Building “A Beloved Community” through January’s Month of Service

Monday, Dec 21, 2020
by Sabrina Fay ’22, Pace Center Student Correspondent

The John H. Pace, Jr. ’39 Center for Civic Engagement’s fifth annual Month of Service will be an undertaking in adaptation and innovation, as the upcoming celebration of service and engagement will be entirely virtual. Month of Service, spanning from January 4 through January 29, 2021, will encapsulate what makes civic engagement so rewarding and continue to draw on the event’s original inspiration from the Rev. Dr. Martin Luther King Jr. through the theme of “A Beloved Community.” 

According to the King Center, “The Beloved Community” is a term that was first coined in the early days of the 20th century by the philosopher-theologian Josiah Royce. However, it was King who popularized the term as a global vision in which all people can share in the wealth of the earth. 

2020 has been a year of trials and obstacles, and the call to serve has seldom been so loud. But when direct action is hindered by current circumstances, it can make it seem as though there is little to be done, or make one feel cut off from those they should be most connected to and wish to serve. By coordinating opportunities for community engagement and connection with both oneself and others, the Pace Center and Month of Service community partners aim to illustrate that community is still present and strong, even in the virtual landscape and especially during times of difficulty like those many have gone through in the past year. 

With a focus on engaging at home -- wherever home may be -- Month of Service aims to center  efforts around issues of hunger and homelessnes, which in many ways have been exacerbated due to the COVID-19 pandemic. Through a Community Guide, Month of Service participants can get to know organizations in the greater-Princeton community, like HomeFront, AnchorHouse, and the Princeton Period Project, and support needs that they have identified.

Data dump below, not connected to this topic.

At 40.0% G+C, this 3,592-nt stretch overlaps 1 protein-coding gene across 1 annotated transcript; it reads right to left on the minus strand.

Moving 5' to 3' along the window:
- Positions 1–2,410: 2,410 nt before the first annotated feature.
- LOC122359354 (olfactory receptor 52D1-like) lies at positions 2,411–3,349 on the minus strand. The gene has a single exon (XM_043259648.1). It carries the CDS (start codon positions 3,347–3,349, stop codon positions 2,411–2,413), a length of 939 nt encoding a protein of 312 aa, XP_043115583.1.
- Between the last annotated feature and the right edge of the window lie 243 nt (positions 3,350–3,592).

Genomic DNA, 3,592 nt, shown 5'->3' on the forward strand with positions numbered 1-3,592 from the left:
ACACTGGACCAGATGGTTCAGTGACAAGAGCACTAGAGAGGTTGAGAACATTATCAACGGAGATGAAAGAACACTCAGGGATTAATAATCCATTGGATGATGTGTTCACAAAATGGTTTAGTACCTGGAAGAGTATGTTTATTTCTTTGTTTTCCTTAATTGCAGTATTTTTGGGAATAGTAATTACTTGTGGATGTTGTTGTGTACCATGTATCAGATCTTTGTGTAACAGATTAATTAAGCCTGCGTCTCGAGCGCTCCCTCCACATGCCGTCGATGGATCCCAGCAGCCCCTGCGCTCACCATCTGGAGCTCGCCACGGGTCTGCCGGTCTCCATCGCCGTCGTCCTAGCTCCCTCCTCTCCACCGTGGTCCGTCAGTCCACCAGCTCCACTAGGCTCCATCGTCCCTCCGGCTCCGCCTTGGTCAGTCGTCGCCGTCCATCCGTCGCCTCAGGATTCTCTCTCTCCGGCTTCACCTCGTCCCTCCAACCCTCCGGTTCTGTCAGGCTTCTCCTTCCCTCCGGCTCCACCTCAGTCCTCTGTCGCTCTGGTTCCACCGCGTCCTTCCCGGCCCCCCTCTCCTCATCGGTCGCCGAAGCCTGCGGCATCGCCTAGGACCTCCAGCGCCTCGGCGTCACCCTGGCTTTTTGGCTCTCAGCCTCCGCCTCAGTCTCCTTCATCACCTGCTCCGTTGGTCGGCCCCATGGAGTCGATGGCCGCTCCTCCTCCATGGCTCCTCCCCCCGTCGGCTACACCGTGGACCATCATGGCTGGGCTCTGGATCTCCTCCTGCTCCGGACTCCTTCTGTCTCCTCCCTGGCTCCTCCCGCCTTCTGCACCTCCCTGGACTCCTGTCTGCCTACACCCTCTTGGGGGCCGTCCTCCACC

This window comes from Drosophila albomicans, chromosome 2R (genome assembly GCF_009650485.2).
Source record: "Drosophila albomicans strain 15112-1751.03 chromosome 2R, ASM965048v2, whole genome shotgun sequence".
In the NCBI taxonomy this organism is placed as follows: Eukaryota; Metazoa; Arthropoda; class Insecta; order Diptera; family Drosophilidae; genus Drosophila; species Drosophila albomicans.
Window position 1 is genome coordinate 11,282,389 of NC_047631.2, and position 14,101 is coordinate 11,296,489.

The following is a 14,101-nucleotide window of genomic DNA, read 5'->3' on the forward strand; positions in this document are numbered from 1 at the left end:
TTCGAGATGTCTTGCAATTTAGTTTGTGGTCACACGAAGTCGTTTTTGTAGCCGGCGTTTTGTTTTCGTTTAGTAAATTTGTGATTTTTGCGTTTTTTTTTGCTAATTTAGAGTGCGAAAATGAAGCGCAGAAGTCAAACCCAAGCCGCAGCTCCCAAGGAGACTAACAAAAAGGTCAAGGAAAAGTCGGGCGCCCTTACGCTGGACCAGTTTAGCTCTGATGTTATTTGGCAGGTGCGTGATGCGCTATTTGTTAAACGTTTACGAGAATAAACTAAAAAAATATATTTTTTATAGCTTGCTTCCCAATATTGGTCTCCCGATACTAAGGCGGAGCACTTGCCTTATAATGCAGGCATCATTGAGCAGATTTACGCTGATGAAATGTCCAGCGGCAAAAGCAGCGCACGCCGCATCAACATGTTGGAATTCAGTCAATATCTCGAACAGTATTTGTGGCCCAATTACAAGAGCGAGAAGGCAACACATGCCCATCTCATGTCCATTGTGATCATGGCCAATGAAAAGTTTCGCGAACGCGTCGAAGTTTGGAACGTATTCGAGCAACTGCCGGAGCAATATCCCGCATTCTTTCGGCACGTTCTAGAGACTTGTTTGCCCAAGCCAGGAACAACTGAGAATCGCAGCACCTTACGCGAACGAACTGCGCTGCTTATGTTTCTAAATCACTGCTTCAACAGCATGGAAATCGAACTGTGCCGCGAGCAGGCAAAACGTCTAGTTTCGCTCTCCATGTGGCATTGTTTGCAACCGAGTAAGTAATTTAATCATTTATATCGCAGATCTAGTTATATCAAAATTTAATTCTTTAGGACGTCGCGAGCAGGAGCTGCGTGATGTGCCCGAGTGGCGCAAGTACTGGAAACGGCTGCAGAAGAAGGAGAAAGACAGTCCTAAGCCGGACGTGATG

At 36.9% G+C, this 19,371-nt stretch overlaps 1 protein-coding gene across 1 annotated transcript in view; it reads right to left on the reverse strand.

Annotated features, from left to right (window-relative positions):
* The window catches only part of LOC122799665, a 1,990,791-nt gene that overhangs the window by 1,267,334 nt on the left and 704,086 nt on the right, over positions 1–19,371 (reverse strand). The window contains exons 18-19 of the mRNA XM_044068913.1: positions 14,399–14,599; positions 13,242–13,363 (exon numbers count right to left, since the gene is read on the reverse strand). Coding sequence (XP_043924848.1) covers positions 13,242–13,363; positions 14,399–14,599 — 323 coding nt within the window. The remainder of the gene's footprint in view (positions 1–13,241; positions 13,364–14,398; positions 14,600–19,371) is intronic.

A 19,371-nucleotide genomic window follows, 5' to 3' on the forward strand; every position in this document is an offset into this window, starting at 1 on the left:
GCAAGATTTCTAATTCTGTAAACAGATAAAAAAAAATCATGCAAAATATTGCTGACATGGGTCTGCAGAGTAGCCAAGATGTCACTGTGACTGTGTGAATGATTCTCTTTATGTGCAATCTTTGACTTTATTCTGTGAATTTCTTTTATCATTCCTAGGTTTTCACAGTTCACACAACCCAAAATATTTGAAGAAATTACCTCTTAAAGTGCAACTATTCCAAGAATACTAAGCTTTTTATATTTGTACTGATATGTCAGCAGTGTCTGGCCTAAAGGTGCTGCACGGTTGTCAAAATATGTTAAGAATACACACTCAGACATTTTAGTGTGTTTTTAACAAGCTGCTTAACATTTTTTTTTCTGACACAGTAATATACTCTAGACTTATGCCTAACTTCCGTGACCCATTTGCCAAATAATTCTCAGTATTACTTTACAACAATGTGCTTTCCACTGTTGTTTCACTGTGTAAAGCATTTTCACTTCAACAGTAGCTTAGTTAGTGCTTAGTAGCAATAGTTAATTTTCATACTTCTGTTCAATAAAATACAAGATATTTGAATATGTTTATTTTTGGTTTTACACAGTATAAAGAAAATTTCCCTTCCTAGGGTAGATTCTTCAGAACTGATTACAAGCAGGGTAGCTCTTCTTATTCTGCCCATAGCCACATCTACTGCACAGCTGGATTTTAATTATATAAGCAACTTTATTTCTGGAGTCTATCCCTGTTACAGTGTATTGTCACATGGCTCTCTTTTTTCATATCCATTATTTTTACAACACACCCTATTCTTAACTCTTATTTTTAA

“There are ample ways to be of service that are safe and meaningful,” says Charlotte Collins, associate director of the Pace Center. “I also encourage us all to use this moment in time as an opportunity to build and nurture relationships with community partners and learn about their work. Having a deep understanding of community needs and the work of community partner organizations is the foundation for all meaningful service opportunities.” 

In addition, Month of Service couples service with learning and reflection through a wide range of workshops, such as Engage at Home, Community Arts Conversations, and Allyship Through Mutual Aid. With both learning and service, reflection and action, this Month of Service not only strengthens the Princeton community but shows it and the people within love through engagement and volunteering. 

As Collins puts it, “One of the most special things about the concept of a Beloved Community is that it is not bound or limited by time or space. The Beloved Community is all of us, genuinely caring about each other and supporting each other as we engage in the world. That is something we can do no matter where we are, even during this time of the pandemic. Taking time to listen to others, to make space to learn from others, and to extend grace and care are all ways we can bring the theme of Beloved Community to life.” 

This Month of Service, we all have the opportunity to take action, produce change, and reflect on all that we have been through and accomplished so far in our communities around Princeton, around our homes, around the world, and around ourselves. Learn more and view the calendar of events on the Month of Service webpage.